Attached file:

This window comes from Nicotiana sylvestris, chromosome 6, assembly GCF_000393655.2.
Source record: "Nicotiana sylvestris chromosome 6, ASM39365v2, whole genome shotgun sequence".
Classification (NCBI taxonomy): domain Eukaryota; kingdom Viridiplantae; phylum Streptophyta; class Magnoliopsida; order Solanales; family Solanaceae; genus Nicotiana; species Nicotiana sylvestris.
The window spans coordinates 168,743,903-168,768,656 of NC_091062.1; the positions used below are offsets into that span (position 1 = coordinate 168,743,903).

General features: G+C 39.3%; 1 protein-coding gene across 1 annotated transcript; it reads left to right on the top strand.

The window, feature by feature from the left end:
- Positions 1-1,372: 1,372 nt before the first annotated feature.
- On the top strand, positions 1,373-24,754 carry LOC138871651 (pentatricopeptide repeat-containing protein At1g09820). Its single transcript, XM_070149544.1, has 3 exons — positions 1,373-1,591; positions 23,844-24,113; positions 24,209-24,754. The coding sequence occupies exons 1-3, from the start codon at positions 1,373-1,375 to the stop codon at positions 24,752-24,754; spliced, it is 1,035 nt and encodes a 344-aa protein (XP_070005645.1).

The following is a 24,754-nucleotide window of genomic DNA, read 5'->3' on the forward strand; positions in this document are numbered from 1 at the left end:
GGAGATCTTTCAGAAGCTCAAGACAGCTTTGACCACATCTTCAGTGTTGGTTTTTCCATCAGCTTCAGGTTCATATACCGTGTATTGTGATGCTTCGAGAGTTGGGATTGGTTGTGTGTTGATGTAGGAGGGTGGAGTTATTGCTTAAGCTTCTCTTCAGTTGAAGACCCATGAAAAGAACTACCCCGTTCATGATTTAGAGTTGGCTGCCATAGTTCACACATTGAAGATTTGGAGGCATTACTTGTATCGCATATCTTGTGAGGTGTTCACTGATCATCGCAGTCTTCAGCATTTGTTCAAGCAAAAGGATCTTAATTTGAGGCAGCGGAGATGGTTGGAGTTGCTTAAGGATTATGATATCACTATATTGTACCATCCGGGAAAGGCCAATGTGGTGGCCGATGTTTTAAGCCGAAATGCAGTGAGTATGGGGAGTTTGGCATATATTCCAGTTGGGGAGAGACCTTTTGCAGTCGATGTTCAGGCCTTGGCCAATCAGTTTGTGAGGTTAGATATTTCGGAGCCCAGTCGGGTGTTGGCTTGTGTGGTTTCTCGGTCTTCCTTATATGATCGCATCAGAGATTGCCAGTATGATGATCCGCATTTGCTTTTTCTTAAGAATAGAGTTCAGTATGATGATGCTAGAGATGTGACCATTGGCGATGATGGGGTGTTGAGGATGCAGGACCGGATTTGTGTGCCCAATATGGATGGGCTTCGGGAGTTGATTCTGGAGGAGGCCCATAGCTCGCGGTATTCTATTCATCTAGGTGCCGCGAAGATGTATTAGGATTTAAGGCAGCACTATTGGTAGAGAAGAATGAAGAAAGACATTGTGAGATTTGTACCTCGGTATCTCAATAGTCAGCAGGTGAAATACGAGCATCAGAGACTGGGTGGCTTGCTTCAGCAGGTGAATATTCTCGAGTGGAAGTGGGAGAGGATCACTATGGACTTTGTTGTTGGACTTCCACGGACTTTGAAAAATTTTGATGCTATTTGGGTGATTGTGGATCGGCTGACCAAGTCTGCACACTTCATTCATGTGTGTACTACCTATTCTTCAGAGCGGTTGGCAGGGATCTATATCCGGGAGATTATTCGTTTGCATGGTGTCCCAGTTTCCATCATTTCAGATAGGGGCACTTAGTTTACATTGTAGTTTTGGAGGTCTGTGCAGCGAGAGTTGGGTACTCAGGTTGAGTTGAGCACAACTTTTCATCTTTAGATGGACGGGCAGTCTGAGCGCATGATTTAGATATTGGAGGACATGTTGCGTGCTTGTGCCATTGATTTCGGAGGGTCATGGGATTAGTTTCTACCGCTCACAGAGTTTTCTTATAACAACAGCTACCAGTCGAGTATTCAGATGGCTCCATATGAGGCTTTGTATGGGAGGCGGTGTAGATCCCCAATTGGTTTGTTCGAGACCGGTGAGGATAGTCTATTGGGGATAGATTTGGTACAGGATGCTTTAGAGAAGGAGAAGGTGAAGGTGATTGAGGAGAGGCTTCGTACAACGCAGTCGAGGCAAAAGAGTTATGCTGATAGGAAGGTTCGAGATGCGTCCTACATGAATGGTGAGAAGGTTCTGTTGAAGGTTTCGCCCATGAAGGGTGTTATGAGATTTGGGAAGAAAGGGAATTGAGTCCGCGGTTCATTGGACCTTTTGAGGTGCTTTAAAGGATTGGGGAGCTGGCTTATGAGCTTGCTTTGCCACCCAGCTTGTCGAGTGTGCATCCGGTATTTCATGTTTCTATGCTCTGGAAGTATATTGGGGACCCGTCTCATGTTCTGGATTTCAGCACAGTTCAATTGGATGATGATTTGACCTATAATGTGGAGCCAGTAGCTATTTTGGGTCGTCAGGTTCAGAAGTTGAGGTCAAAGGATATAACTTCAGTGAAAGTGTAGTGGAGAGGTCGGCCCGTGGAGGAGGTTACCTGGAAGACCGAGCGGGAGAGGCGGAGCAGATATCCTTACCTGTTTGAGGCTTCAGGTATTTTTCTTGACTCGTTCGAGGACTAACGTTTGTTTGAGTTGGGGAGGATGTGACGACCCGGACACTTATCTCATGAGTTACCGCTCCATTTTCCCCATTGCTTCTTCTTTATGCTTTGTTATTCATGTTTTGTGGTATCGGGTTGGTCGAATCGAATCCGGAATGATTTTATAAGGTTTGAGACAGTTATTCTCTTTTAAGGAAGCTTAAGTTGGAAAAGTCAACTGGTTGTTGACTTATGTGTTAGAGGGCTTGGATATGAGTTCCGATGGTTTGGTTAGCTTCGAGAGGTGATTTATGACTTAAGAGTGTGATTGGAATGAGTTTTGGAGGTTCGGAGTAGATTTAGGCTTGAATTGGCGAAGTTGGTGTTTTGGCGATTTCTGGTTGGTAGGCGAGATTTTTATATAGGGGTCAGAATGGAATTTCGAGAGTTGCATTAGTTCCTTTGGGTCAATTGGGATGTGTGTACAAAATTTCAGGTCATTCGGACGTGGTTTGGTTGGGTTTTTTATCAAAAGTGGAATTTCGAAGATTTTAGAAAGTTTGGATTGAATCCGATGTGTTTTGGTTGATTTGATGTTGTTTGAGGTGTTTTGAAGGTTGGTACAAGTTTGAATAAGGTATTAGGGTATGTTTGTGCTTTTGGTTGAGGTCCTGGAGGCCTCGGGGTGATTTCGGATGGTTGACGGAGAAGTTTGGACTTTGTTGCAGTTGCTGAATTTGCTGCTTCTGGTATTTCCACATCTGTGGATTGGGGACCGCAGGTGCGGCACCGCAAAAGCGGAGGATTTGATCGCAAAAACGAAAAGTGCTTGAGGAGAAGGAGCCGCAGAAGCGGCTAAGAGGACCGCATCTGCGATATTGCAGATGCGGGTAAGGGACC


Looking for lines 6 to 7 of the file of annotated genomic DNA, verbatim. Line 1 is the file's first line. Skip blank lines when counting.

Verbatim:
The window, feature by feature from the left end:
- Positions 1-1,372: 1,372 nt before the first annotated feature.